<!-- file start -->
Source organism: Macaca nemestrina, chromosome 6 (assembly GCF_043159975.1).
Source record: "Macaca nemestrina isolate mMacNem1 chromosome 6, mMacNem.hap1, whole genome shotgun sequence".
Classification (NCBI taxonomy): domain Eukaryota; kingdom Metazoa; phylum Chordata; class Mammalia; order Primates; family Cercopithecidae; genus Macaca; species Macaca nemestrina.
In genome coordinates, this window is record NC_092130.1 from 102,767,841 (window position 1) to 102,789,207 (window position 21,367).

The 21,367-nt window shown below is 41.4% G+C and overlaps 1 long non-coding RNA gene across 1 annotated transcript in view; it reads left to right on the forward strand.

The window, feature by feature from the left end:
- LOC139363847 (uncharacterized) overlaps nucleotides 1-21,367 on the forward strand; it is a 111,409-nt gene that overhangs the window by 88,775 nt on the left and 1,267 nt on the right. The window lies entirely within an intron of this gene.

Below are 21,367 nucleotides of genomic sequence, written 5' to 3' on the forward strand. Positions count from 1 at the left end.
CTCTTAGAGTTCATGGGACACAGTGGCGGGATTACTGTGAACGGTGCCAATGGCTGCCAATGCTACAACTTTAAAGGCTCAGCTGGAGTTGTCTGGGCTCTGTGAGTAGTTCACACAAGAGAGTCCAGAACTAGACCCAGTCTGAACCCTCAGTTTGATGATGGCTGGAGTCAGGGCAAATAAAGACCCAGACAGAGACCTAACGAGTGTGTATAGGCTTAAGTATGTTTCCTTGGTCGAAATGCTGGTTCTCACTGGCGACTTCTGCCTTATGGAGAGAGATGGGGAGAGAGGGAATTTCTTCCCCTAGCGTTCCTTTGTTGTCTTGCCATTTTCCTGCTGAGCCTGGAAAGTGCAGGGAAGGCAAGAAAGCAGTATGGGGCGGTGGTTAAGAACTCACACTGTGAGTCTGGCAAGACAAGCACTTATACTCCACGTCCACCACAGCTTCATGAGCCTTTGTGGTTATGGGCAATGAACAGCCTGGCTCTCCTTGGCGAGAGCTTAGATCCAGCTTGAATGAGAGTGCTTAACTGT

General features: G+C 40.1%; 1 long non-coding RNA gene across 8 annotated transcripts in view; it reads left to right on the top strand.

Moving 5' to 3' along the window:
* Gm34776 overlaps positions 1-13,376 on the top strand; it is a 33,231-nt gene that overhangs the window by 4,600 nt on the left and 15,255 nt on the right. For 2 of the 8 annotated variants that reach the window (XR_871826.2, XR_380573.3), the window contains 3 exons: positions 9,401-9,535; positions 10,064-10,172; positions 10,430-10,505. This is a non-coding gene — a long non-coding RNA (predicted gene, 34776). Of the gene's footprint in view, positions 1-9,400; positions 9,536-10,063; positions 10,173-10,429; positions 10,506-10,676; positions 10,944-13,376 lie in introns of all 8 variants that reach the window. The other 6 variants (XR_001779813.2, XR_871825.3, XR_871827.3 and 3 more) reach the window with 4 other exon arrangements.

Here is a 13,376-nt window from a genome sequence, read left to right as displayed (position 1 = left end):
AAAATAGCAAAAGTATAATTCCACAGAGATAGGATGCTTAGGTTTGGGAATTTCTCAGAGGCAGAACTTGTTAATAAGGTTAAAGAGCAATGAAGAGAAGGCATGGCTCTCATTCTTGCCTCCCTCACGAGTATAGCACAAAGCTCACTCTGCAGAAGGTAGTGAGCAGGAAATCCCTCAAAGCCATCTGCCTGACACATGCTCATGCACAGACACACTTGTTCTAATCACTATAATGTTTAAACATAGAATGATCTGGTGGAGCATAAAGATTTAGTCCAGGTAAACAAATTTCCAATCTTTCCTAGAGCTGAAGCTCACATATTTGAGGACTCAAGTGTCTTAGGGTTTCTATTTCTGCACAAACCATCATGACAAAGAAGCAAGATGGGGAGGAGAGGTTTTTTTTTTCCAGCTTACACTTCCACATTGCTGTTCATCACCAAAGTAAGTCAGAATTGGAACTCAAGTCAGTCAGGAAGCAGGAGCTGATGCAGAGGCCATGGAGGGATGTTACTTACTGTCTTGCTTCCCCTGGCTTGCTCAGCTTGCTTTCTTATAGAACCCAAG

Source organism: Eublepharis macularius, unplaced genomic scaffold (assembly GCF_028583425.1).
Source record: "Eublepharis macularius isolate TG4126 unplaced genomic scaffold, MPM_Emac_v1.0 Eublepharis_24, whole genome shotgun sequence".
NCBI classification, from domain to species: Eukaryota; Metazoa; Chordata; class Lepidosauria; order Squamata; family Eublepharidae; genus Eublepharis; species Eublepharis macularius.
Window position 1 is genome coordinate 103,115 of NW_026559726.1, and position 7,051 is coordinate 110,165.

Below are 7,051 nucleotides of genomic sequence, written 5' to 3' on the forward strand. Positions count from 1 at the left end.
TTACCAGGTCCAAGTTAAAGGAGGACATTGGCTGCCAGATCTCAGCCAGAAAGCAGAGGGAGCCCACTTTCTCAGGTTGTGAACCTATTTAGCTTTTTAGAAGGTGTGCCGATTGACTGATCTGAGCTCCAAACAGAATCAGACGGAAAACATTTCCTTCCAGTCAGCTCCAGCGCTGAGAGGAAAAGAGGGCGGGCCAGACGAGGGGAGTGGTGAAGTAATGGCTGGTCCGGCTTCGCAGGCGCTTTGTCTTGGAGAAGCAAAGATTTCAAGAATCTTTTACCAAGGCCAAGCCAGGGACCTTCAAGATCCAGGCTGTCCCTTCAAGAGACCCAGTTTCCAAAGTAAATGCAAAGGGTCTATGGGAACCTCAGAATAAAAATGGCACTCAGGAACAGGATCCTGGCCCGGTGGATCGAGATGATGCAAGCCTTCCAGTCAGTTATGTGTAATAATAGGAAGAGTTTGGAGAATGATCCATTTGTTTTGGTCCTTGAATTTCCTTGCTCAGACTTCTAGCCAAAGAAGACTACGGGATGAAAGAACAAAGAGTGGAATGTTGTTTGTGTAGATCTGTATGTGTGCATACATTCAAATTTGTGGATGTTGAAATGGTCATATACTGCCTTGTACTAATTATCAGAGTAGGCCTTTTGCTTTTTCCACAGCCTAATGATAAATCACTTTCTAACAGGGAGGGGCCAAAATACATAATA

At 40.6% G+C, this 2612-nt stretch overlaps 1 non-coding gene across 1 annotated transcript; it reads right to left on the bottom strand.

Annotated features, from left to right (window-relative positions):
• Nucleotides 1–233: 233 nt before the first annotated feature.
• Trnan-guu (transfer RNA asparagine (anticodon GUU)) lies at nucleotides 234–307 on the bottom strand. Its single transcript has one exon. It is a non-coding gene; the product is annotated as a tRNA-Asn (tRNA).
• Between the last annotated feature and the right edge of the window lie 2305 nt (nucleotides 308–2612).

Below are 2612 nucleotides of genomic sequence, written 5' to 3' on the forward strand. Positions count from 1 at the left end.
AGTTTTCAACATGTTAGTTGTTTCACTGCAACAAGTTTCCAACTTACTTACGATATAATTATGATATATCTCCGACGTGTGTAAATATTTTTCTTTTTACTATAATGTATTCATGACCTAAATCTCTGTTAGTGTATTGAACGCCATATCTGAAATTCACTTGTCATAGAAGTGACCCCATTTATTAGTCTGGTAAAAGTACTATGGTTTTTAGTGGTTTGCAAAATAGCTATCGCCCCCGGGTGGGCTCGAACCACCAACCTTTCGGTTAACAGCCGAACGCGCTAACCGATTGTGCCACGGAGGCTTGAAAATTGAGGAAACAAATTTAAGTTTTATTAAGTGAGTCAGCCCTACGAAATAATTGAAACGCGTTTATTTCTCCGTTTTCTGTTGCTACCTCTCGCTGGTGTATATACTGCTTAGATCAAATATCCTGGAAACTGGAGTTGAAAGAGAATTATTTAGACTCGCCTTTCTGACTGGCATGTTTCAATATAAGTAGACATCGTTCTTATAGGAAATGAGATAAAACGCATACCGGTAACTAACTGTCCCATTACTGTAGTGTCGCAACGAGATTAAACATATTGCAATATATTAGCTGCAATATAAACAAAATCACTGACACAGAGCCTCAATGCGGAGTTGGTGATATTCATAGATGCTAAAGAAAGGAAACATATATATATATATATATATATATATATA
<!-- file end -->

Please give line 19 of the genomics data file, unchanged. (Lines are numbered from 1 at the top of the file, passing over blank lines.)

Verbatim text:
Below are 7,051 nucleotides of genomic sequence, written 5' to 3' on the forward strand. Positions count from 1 at the left end.